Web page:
Here’s how to tell your colleagues what you really think – without getting fired

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Laura Whaley helps her followers turn their snarky emails into corporate lingo. (PHOTO: Instagram/@ loewhaley)
Laura Whaley helps her followers turn their snarky emails into corporate lingo. (PHOTO: Instagram/@ loewhaley)

Have you ever wanted to tell your colleague to stop bombarding you with emails, but didn’t know how? Laura Whaley from Toronto, Canada, might just have the answer for you.

The 27-year-old has become a hit for translating your true feelings into corporate-friendly emails. Simply put, she puts a professional spin on the things people want to say to their colleagues but can’t. 

Laura, who works from home as an IT consultant, has been filming her remote conversations with her co-worker, a corporate communications expert who she calls her work bestie, since 2020. The chats have since evolved into the popular online series How Do You Professionally Say?.

In the videos, she tells her colleague the things she wants to say, and he translates them into corporate jargon that gets the point across without coming off as rude or unprofessional. Her videos receive millions of views each within hours of being uploaded with her followers loving the handy tips.

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Many are calling for her to publish a book or develop an app where they type in what they want to say and it spits out the professional response.

We’ve rounded up some of the gems from the series to help you say what you want to say, in a professional way.

If you want to say: I’m not doing your job for you.

You should say: I do not have the capacity to take this on in addition to my own workload but I’m happy to support where it makes sense.

If you want to say: Please hurry up and get this done!

You should say: It is important that we have this completed in order to meet our target deadlines, which are quickly approaching.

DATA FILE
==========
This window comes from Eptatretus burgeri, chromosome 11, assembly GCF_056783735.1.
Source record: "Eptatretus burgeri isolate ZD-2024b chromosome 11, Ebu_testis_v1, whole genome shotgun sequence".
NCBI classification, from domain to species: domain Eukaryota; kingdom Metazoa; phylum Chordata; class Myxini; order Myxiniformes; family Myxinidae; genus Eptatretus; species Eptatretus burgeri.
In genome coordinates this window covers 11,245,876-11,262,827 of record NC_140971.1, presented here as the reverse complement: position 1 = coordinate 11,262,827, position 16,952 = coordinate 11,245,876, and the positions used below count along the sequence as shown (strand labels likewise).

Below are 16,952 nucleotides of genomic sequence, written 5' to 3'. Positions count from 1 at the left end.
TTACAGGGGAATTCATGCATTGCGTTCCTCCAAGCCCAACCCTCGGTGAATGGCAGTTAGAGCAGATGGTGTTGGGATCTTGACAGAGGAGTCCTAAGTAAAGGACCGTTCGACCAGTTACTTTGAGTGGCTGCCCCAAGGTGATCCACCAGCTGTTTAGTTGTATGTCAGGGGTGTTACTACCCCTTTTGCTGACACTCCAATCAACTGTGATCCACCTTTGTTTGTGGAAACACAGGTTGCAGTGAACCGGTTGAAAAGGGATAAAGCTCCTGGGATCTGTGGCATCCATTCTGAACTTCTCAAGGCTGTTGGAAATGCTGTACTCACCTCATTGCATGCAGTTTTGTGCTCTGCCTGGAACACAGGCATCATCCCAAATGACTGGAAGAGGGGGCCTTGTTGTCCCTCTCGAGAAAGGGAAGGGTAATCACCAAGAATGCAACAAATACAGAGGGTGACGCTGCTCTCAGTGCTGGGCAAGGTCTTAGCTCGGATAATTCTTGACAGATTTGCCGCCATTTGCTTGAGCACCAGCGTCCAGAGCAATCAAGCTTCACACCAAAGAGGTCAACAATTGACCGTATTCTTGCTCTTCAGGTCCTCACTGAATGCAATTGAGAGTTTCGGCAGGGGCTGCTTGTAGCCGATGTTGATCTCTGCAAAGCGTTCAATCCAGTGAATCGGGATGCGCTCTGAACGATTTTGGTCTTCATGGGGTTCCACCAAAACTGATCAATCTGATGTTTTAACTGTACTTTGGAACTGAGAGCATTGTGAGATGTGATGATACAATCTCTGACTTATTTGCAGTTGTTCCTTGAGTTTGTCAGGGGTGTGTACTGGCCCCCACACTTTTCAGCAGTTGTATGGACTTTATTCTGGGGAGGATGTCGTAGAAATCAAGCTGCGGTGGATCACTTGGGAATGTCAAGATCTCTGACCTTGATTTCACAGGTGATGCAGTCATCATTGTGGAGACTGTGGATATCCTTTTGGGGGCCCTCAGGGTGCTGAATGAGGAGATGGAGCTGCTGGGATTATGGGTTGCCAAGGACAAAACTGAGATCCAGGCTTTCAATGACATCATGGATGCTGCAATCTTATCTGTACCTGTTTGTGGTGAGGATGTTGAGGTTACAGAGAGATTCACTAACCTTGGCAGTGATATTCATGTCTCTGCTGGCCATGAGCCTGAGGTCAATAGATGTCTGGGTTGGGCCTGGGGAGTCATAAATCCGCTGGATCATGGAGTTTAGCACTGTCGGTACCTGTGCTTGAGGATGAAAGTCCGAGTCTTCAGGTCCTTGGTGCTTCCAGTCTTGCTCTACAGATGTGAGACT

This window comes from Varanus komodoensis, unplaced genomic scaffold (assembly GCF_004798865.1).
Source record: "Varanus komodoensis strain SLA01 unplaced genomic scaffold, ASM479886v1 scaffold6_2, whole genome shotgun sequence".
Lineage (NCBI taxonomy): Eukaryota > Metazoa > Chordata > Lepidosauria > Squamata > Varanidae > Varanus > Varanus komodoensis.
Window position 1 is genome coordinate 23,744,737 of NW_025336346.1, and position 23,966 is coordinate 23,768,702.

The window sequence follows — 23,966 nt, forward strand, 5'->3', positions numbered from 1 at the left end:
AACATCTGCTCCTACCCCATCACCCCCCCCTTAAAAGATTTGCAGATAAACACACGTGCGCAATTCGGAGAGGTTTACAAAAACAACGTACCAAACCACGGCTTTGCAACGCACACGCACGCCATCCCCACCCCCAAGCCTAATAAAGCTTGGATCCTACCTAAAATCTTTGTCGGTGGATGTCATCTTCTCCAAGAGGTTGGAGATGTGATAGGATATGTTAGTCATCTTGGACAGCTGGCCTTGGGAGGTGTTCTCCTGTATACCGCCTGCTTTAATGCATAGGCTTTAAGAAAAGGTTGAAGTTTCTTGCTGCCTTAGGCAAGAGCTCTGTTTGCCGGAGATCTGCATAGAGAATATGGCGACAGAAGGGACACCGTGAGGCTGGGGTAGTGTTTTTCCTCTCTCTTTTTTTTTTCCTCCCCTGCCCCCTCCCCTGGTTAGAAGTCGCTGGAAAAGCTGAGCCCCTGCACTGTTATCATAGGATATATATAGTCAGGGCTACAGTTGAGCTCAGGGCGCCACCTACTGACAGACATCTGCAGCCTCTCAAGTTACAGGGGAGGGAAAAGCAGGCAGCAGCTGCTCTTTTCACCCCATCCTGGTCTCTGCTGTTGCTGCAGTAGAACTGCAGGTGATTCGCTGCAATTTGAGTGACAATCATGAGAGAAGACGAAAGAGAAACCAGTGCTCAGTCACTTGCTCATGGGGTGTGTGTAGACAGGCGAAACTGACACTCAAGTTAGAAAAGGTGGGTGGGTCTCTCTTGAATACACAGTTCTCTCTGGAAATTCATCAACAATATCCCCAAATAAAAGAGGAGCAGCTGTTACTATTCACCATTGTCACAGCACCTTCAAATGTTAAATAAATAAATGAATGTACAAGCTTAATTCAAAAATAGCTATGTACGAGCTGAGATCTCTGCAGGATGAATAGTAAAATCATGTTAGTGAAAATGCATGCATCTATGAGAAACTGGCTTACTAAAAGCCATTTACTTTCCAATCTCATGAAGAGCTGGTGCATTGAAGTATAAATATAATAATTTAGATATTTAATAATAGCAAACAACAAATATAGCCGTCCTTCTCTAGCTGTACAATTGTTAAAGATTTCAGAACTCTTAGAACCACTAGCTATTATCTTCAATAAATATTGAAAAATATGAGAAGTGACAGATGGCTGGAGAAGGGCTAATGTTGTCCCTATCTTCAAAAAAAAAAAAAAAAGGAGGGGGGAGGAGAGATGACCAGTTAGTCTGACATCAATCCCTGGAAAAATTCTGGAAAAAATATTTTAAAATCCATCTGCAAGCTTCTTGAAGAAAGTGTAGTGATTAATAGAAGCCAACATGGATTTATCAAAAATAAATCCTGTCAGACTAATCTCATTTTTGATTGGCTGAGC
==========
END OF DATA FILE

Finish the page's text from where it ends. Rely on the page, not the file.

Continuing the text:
If you want to say: Please stay in your lane.

You should say: Thank you for your input. I’ll keep that in mind as I move forward with decisions that fall within my responsibility.

If you want to say: Did you even read my email?

You should say: Reattaching my previous email to provide further clarity.

If you want to say: I’ll provide an update when I have one. Stop bothering me!

You should say: You have not heard from me because further information is not available at this time. Once I have an update, I’ll be sure to loop you in.

If you want to say: Stop emailing me!

You should say: To ensure that information does not get missed, can you please condense your communications into a single email where possible?

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In addition to her hilarious series with her work bestie, Laura also tackles other relatable workplace woes. One of her pet peeves is circling back to the idea a week later instead of deciding the course of action right there and then.

Another is managers waiting for people to join a meeting instead of starting it on time and colleagues who send work emails late on Friday afternoons.

Looks like Laura is the work bestie we all need.  


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